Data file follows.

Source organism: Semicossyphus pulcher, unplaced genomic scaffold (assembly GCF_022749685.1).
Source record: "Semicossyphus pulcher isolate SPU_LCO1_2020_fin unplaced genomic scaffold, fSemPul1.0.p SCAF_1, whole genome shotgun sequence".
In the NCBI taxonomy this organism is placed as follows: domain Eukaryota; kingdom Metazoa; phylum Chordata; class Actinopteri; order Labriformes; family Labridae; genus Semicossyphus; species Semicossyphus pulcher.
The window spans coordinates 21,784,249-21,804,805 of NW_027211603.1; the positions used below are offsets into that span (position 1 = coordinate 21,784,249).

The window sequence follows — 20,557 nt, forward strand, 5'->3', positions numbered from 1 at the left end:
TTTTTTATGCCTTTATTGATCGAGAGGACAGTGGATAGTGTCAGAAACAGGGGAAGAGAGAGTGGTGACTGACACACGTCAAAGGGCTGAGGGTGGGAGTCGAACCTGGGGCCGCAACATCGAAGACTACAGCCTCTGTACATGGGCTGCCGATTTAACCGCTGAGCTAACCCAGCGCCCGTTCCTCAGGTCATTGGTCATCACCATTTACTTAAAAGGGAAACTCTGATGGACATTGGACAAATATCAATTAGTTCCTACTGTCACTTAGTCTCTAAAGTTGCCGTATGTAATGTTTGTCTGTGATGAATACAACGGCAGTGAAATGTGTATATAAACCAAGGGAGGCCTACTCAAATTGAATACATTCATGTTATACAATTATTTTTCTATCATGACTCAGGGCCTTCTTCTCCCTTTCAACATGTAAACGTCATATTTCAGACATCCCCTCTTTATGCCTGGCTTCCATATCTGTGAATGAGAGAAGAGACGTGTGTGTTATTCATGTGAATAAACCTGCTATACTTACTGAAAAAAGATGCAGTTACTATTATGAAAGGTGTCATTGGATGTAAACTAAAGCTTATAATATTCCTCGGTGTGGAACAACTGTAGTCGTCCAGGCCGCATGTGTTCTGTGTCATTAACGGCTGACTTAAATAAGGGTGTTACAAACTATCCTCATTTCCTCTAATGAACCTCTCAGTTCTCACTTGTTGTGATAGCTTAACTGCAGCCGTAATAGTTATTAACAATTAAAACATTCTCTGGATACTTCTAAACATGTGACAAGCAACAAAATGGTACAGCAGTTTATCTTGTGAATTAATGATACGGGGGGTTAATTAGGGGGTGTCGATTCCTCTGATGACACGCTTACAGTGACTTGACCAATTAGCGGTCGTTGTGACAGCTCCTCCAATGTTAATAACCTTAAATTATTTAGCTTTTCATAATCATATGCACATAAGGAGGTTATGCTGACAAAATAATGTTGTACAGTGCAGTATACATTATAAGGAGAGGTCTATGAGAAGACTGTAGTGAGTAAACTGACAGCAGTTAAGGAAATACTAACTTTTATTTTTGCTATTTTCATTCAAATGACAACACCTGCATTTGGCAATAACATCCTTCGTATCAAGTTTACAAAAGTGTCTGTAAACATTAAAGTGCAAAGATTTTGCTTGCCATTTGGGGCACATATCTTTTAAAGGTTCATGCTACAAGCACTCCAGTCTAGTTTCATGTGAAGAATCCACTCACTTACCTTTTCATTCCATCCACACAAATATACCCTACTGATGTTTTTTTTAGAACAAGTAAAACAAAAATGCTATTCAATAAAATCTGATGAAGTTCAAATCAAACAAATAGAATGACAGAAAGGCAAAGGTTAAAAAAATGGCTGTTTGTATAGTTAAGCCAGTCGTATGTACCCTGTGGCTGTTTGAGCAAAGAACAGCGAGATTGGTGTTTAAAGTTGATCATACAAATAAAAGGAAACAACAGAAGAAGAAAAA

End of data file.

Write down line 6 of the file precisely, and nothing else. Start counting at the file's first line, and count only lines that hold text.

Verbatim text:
TTTTTTATGCCTTTATTGATCGAGAGGACAGTGGATAGTGTCAGAAACAGGGGAAGAGAGAGTGGTGACTGACACACGTCAAAGGGCTGAGGGTGGGAGTCGAACCTGGGGCCGCAACATCGAAGACTACAGCCTCTGTACATGGGCTGCCGATTTAACCGCTGAGCTAACCCAGCGCCCGTTCCTCAGGTCATTGGTCATCACCATTTACTTAAAAGGGAAACTCTGATGGACATTGGACAAATATCAATTAGTTCCTACTGTCACTTAGTCTCTAAAGTTGCCGTATGTAATGTTTGTCTGTGATGAATACAACGGCAGTGAAATGTGTATATAAACCAAGGGAGGCCTACTCAAATTGAATACATTCATGTTATACAATTATTTTTCTATCATGACTCAGGGCCTTCTTCTCCCTTTCAACATGTAAACGTCATATTTCAGACATCCCCTCTTTATGCCTGGCTTCCATATCTGTGAATGAGAGAAGAGACGTGTGTGTTATTCATGTGAATAAACCTGCTATACTTACTGAAAAAAGATGCAGTTACTATTATGAAAGGTGTCATTGGATGTAAACTAAAGCTTATAATATTCCTCGGTGTGGAACAACTGTAGTCGTCCAGGCCGCATGTGTTCTGTGTCATTAACGGCTGACTTAAATAAGGGTGTTACAAACTATCCTCATTTCCTCTAATGAACCTCTCAGTTCTCACTTGTTGTGATAGCTTAACTGCAGCCGTAATAGTTATTAACAATTAAAACATTCTCTGGATACTTCTAAACATGTGACAAGCAACAAAATGGTACAGCAGTTTATCTTGTGAATTAATGATACGGGGGGTTAATTAGGGGGTGTCGATTCCTCTGATGACACGCTTACAGTGACTTGACCAATTAGCGGTCGTTGTGACAGCTCCTCCAATGTTAATAACCTTAAATTATTTAGCTTTTCATAATCATATGCACATAAGGAGGTTATGCTGACAAAATAATGTTGTACAGTGCAGTATACATTATAAGGAGAGGTCTATGAGAAGACTGTAGTGAGTAAACTGACAGCAGTTAAGGAAATACTAACTTTTATTTTTGCTATTTTCATTCAAATGACAACACCTGCATTTGGCAATAACATCCTTCGTATCAAGTTTACAAAAGTGTCTGTAAACATTAAAGTGCAAAGATTTTGCTTGCCATTTGGGGCACATATCTTTTAAAGGTTCATGCTACAAGCACTCCAGTCTAGTTTCATGTGAAGAATCCACTCACTTACCTTTTCATTCCATCCACACAAATATACCCTACTGATGTTTTTTTTAGAACAAGTAAAACAAAAATGCTATTCAATAAAATCTGATGAAGTTCAAATCAAACAAATAGAATGACAGAAAGGCAAAGGTTAAAAAAATGGCTGTTTGTATAGTTAAGCCAGTCGTATGTACCCTGTGGCTGTTTGAGCAAAGAACAGCGAGATTGGTGTTTAAAGTTGATCATACAAATAAAAGGAAACAACAGAAGAAGAAAAA